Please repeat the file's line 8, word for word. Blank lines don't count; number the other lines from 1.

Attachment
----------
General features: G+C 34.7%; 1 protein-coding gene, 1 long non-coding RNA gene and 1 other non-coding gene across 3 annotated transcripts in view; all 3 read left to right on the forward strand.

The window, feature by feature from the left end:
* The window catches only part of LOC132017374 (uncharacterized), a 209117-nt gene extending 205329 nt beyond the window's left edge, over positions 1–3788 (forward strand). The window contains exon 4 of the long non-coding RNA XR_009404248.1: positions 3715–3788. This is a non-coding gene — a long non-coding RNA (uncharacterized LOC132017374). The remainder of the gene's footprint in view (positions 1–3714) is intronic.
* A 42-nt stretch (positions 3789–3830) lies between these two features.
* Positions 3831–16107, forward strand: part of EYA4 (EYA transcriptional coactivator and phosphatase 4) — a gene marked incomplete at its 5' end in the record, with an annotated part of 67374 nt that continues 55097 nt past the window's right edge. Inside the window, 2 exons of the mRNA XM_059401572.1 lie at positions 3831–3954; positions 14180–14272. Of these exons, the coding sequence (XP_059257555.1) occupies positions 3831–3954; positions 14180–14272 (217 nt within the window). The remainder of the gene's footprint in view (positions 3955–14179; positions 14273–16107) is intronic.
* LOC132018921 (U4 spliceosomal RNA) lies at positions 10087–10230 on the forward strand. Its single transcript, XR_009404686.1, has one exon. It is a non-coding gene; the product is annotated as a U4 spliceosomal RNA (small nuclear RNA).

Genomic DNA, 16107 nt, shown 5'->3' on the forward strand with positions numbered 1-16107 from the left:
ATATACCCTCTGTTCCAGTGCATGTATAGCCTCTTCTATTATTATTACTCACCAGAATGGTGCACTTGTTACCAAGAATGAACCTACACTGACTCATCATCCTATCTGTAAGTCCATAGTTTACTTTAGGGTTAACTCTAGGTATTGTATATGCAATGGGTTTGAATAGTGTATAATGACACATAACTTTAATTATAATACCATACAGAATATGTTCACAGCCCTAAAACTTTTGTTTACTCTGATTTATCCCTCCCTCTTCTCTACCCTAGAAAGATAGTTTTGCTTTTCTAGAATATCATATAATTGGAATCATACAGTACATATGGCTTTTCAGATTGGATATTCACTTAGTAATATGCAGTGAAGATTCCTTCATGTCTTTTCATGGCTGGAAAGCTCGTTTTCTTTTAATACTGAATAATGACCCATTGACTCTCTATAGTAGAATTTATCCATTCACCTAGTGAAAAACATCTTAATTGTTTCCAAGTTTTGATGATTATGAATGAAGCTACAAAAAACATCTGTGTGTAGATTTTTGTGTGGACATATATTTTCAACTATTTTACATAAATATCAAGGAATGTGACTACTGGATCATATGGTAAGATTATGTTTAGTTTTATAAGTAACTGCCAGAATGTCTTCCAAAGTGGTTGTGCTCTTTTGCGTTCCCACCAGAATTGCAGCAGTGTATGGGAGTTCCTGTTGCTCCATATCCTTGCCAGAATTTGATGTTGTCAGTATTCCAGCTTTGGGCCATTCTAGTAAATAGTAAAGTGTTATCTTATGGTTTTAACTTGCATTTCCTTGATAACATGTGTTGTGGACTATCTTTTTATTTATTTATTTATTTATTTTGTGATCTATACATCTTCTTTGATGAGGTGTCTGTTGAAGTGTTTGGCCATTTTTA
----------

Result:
ATATACCCTCTGTTCCAGTGCATGTATAGCCTCTTCTATTATTATTACTCACCAGAATGGTGCACTTGTTACCAAGAATGAACCTACACTGACTCATCATCCTATCTGTAAGTCCATAGTTTACTTTAGGGTTAACTCTAGGTATTGTATATGCAATGGGTTTGAATAGTGTATAATGACACATAACTTTAATTATAATACCATACAGAATATGTTCACAGCCCTAAAACTTTTGTTTACTCTGATTTATCCCTCCCTCTTCTCTACCCTAGAAAGATAGTTTTGCTTTTCTAGAATATCATATAATTGGAATCATACAGTACATATGGCTTTTCAGATTGGATATTCACTTAGTAATATGCAGTGAAGATTCCTTCATGTCTTTTCATGGCTGGAAAGCTCGTTTTCTTTTAATACTGAATAATGACCCATTGACTCTCTATAGTAGAATTTATCCATTCACCTAGTGAAAAACATCTTAATTGTTTCCAAGTTTTGATGATTATGAATGAAGCTACAAAAAACATCTGTGTGTAGATTTTTGTGTGGACATATATTTTCAACTATTTTACATAAATATCAAGGAATGTGACTACTGGATCATATGGTAAGATTATGTTTAGTTTTATAAGTAACTGCCAGAATGTCTTCCAAAGTGGTTGTGCTCTTTTGCGTTCCCACCAGAATTGCAGCAGTGTATGGGAGTTCCTGTTGCTCCATATCCTTGCCAGAATTTGATGTTGTCAGTATTCCAGCTTTGGGCCATTCTAGTAAATAGTAAAGTGTTATCTTATGGTTTTAACTTGCATTTCCTTGATAACATGTGTTGTGGACTATCTTTTTATTTATTTATTTATTTATTTTGTGATCTATACATCTTCTTTGATGAGGTGTCTGTTGAAGTGTTTGGCCATTTTTA